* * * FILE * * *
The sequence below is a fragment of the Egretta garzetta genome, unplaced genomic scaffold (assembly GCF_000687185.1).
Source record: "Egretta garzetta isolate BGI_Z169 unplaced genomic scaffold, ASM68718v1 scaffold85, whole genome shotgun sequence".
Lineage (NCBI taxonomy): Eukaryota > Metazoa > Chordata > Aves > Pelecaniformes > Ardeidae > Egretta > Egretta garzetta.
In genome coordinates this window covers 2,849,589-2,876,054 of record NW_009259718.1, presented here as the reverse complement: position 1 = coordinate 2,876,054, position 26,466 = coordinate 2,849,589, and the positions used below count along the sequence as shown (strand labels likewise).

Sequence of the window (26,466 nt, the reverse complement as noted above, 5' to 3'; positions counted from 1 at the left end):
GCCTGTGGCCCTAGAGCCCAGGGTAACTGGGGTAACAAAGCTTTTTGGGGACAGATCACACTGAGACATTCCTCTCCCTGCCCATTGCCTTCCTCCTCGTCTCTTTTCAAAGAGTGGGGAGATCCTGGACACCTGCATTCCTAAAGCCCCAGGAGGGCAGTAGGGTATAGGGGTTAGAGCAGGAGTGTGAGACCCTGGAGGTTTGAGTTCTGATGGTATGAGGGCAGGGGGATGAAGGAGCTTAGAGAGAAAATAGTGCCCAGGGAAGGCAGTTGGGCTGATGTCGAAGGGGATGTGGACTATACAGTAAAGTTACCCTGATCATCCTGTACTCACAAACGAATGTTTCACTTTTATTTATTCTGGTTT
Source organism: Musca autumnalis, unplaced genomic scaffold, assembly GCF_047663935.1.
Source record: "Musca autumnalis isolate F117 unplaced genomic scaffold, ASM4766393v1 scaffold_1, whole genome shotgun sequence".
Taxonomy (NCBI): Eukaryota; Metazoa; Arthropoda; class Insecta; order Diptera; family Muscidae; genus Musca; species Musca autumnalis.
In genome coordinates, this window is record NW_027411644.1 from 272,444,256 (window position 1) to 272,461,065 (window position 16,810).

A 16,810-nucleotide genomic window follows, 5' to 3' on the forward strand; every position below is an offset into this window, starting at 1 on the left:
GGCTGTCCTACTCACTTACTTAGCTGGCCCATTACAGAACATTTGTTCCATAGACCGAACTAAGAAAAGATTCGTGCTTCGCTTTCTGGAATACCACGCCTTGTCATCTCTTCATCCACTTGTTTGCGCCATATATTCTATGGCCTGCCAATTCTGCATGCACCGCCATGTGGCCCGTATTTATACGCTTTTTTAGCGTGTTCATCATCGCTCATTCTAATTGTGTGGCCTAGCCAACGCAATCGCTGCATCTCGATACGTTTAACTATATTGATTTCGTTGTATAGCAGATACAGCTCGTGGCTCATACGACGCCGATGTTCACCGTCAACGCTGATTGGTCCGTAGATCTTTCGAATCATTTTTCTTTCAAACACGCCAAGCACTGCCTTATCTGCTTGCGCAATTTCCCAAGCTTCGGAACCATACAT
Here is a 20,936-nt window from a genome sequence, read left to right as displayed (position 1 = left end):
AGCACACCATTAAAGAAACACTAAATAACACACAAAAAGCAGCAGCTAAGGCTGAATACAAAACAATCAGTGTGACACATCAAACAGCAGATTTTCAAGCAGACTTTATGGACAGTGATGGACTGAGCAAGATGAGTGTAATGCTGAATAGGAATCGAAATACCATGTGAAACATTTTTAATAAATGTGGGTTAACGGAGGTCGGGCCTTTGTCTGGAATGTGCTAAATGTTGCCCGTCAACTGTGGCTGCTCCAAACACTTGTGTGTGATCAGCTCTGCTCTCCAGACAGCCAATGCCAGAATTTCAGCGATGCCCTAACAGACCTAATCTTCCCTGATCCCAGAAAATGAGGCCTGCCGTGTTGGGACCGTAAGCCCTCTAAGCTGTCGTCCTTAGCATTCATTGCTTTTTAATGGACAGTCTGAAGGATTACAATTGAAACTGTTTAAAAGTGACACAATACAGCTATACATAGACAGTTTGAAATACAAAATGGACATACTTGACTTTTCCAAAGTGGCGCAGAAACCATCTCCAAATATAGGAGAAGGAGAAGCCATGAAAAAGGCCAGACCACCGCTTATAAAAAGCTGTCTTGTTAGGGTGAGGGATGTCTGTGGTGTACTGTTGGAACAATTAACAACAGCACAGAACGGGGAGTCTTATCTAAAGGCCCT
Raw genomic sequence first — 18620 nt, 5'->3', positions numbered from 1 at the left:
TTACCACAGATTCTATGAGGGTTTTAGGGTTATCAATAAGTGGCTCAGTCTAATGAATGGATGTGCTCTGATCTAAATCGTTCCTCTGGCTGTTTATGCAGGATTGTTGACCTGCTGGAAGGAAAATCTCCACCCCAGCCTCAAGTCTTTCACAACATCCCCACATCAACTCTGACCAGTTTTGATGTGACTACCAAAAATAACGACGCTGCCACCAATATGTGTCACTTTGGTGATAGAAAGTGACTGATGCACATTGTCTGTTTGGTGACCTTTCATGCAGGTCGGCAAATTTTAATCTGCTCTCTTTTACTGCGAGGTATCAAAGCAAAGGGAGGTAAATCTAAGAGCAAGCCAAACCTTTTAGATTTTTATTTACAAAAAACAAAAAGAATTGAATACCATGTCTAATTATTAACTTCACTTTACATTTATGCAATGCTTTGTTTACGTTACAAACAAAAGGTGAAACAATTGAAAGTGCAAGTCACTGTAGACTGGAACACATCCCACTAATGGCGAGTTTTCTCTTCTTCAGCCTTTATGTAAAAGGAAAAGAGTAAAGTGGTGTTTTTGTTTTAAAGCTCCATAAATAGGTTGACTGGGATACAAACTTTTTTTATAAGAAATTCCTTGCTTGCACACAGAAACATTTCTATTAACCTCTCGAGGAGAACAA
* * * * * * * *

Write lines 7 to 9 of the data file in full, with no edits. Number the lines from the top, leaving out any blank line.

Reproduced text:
Source organism: Musca autumnalis, unplaced genomic scaffold, assembly GCF_047663935.1.
Source record: "Musca autumnalis isolate F117 unplaced genomic scaffold, ASM4766393v1 scaffold_1, whole genome shotgun sequence".
Taxonomy (NCBI): Eukaryota; Metazoa; Arthropoda; class Insecta; order Diptera; family Muscidae; genus Musca; species Musca autumnalis.